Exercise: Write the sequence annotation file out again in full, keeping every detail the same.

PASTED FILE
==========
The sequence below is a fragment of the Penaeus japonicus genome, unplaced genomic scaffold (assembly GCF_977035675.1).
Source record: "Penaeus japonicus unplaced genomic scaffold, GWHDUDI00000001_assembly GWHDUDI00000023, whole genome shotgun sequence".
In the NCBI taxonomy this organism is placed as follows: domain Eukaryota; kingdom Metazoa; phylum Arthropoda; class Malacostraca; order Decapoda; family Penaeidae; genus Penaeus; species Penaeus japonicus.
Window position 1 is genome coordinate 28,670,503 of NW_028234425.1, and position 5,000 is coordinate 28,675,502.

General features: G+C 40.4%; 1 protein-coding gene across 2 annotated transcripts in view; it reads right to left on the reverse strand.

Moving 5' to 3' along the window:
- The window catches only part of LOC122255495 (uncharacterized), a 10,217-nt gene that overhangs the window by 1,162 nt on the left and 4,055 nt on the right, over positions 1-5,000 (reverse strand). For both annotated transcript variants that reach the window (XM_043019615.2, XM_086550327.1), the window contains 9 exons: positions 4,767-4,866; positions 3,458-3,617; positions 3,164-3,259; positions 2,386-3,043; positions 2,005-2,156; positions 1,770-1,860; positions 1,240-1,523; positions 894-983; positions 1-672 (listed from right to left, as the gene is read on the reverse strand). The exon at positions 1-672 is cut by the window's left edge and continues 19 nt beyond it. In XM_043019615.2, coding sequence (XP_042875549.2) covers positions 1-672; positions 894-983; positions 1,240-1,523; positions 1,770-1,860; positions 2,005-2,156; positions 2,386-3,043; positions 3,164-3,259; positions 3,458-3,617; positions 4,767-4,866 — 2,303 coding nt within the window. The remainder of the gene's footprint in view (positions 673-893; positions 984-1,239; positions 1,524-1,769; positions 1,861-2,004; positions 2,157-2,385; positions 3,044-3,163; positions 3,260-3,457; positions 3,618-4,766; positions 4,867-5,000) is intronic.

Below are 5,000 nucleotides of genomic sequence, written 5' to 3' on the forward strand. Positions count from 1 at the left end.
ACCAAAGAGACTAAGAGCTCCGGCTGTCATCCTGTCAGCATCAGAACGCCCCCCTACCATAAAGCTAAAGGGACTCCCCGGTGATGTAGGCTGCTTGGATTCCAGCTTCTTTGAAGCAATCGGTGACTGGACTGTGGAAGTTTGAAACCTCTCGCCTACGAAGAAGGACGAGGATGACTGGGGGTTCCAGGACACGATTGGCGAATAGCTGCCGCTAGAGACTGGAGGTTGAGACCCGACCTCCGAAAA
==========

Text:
The sequence below is a fragment of the Penaeus japonicus genome, unplaced genomic scaffold (assembly GCF_977035675.1).
Source record: "Penaeus japonicus unplaced genomic scaffold, GWHDUDI00000001_assembly GWHDUDI00000023, whole genome shotgun sequence".
In the NCBI taxonomy this organism is placed as follows: domain Eukaryota; kingdom Metazoa; phylum Arthropoda; class Malacostraca; order Decapoda; family Penaeidae; genus Penaeus; species Penaeus japonicus.
Window position 1 is genome coordinate 28,670,503 of NW_028234425.1, and position 5,000 is coordinate 28,675,502.

General features: G+C 40.4%; 1 protein-coding gene across 2 annotated transcripts in view; it reads right to left on the reverse strand.

Moving 5' to 3' along the window:
- The window catches only part of LOC122255495 (uncharacterized), a 10,217-nt gene that overhangs the window by 1,162 nt on the left and 4,055 nt on the right, over positions 1-5,000 (reverse strand). For both annotated transcript variants that reach the window (XM_043019615.2, XM_086550327.1), the window contains 9 exons: positions 4,767-4,866; positions 3,458-3,617; positions 3,164-3,259; positions 2,386-3,043; positions 2,005-2,156; positions 1,770-1,860; positions 1,240-1,523; positions 894-983; positions 1-672 (listed from right to left, as the gene is read on the reverse strand). The exon at positions 1-672 is cut by the window's left edge and continues 19 nt beyond it. In XM_043019615.2, coding sequence (XP_042875549.2) covers positions 1-672; positions 894-983; positions 1,240-1,523; positions 1,770-1,860; positions 2,005-2,156; positions 2,386-3,043; positions 3,164-3,259; positions 3,458-3,617; positions 4,767-4,866 — 2,303 coding nt within the window. The remainder of the gene's footprint in view (positions 673-893; positions 984-1,239; positions 1,524-1,769; positions 1,861-2,004; positions 2,157-2,385; positions 3,044-3,163; positions 3,260-3,457; positions 3,618-4,766; positions 4,867-5,000) is intronic.

Below are 5,000 nucleotides of genomic sequence, written 5' to 3' on the forward strand. Positions count from 1 at the left end.
ACCAAAGAGACTAAGAGCTCCGGCTGTCATCCTGTCAGCATCAGAACGCCCCCCTACCATAAAGCTAAAGGGACTCCCCGGTGATGTAGGCTGCTTGGATTCCAGCTTCTTTGAAGCAATCGGTGACTGGACTGTGGAAGTTTGAAACCTCTCGCCTACGAAGAAGGACGAGGATGACTGGGGGTTCCAGGACACGATTGGCGAATAGCTGCCGCTAGAGACTGGAGGTTGAGACCCGACCTCCGAAAA